THE libraries in Tiverton and Crediton could be turned into community ‘Devon Centres’ as part of the county council’s attempts to save £1.5million.
The county council this week announced plans to consult on an ambitious vision for a public library service which would be “sustainable, rec-eptive to communities’ needs and fit for the fut-ure”.
The proposals are part of the bid to save £1.5million by 2017 and focus on the county’s bigger lib-raries.
The council has issued a statement saying: “With a decline in traditional book lending and a rise in the popularity of online and e-reader technologies, the face of Devon’s library service is already changing as libraries become centres – ‘Devon Centres’ – for communities offering a broader range of services.
“These factors, as well as a need for the service to save £1.5million by 2017 on top of £3million savings already made, are influencing the council’s current thinking on what Devon’s library service might look like in future.
“Arts Council England, which is responsible for public library policy, has published what it thinks a modern library service should offer.”
Under the proposals the Tiverton and Crediton libraries would follow in the footsteps of The Hay-ridge in Cullompton, incorporating modern lib-rary services alongside other offerings, including adult learning, cafés, work hub facilities for business start-ups and facilities for adults with learning disabilities.
Cllr Roger Croad, council cabinet member with responsibility for libraries, said the council’s need to save £110million by 2017 due to cuts in Govern-ment funding was not the only reason for the proposals.
He said: “Changes in the way people use libraries, and what they expect of the service, are also driving this consideration of what a future library service might look like.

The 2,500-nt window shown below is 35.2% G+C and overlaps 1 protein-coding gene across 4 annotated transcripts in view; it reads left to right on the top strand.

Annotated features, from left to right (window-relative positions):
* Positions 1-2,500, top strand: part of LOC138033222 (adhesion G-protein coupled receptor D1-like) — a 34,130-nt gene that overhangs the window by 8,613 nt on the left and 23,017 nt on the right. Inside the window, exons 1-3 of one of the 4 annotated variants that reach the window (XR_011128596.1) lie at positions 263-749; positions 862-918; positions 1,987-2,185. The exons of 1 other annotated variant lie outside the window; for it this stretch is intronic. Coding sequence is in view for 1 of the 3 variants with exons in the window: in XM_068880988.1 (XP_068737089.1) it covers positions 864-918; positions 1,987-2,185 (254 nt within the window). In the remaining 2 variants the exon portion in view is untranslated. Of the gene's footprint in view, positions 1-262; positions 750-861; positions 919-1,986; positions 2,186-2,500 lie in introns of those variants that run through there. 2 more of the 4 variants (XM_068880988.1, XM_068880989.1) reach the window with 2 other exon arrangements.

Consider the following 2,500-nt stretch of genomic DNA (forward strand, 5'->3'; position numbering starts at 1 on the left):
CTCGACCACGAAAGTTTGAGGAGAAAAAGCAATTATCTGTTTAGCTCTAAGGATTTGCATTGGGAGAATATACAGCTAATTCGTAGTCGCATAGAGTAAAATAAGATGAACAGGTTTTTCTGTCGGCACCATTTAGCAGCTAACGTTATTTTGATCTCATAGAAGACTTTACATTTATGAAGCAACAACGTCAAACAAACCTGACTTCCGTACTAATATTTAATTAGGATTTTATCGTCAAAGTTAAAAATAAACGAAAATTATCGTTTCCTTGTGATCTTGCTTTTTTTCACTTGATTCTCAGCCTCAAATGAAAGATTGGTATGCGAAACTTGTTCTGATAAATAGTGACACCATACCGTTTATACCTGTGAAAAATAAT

“These proposals would see a consolidation of the service, focusing on a network of enhanced ‘Devon Centres’ with resources and support to community-led initiatives.
“We know that at their best libraries have tremendous potential to support people of all ages to develop their skills and knowledge.
“We think these proposals represent the best opportunity to maximise the potential of libraries to support local communities in the future.
“Of course, we’re continuing to reduce costs in other ways in our management and support of the service.
“Over the coming months we’ll be going out to communities to engage them in thinking about how they can maintain a local service with as much support from the council as we can give.
“I’d encourage local residents, groups and organisations to give us their views and put forward any other ideas or suggestions they have on how we can continue to offer this very important service while also reducing costs.
“We’re happy to hear from organisations across the county who have innovative ideas on how this could be done.”
Questions remain over the future of three smaller Mid Devon libraries with some reports claiming Bampton, Chulmleigh and Uffculme could be among more than half the county’s libraries facing closure.
The council will put all seven proposals out for public consultation over the next three months and announce firm proposals in the autumn, followed by further engagement with local communities.
The council cabinet will discuss the proposal to start consultation next Wednesday, April 9.